The Economics and Ideology of American Fair Trade: Louis Brandeis and Open Price Associations, 1911-1919

Laura D. Phillips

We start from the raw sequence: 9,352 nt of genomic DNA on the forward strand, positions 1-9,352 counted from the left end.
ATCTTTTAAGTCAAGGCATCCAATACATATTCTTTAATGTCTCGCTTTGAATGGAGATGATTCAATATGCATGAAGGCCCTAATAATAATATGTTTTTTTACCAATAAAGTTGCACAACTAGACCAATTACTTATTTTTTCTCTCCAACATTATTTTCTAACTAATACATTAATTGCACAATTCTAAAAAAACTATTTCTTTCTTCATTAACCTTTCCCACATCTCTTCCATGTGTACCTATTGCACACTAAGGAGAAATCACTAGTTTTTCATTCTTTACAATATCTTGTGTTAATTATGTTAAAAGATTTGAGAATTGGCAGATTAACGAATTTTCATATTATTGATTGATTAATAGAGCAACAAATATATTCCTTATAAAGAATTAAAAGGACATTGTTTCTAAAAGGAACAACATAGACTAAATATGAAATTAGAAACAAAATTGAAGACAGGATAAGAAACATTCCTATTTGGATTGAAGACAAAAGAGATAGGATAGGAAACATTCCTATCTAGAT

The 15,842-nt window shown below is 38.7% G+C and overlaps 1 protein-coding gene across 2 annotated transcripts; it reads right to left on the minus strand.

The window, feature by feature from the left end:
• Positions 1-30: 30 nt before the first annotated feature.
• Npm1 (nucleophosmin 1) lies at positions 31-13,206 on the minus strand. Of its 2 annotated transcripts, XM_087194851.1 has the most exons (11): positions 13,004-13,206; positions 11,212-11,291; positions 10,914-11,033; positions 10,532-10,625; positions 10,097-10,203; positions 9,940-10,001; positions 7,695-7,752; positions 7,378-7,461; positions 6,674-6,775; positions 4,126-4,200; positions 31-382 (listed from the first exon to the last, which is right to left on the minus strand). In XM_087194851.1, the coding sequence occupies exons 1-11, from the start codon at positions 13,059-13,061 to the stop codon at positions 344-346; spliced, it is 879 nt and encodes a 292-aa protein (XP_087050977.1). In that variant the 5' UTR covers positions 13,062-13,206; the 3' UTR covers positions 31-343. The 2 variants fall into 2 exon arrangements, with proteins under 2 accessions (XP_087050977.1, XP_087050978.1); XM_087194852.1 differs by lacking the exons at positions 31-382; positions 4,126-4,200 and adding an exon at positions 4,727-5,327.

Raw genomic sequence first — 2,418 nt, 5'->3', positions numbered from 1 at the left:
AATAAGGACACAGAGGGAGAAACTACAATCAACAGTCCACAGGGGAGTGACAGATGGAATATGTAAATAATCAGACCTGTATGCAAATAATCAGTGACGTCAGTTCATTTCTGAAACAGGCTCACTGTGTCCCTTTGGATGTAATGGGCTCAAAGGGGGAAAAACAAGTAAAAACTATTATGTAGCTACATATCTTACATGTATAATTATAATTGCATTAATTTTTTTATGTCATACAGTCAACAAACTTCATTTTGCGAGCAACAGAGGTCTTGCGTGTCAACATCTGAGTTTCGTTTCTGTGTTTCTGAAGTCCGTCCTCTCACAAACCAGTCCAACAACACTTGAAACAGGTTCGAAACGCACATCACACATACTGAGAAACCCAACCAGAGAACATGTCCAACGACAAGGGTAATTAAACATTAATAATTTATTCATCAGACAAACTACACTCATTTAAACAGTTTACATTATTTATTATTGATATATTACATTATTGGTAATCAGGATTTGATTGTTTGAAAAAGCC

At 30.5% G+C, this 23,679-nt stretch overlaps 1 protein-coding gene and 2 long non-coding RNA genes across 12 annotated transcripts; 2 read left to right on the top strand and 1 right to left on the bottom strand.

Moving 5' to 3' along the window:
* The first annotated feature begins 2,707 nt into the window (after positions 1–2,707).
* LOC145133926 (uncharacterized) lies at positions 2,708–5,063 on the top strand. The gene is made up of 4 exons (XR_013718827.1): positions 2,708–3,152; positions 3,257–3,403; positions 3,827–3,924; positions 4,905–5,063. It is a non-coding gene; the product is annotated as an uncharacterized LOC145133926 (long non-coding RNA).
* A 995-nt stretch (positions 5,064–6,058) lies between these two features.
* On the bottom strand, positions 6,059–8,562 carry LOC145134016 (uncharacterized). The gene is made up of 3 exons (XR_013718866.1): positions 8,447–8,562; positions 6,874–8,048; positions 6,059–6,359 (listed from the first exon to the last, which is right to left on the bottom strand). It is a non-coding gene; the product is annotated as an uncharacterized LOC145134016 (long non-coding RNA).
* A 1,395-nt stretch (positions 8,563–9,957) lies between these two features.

In the first decades of the twentieth century, a widespread trend emerged in the Western world that questioned the basic assumption of classical economic theory, that economic competition fostered the common good. Propelled by the First World War and the rise of "institutionalist" economics, leading American scholars and public intellectuals initiated a movement for "new competition" that embraced inter-firm cooperation to stabilize and standardize market processes and prices. This experiment in "managed competition" allowed trade association combinations to determine prices, allocate markets, and facilitate ongoing consultation among members. The American Fair Trade League (AFTL), one of the most prominent and persistent supporters of the "new competition," advocated the liberalization of antitrust laws to promote inter-firm cooperation, rather than consolidation, and to foster market stability by eliminating "cut-throat competition" and "over-production." The "institutionalist" school provided necessary fodder for the AFTL and other trade organizations by explaining the viable, if not preferable, alternatives to pure market competition. The influence of this intellectual movement in economics and management has been largely excluded from the secondary literature explaining interwar competition policy.

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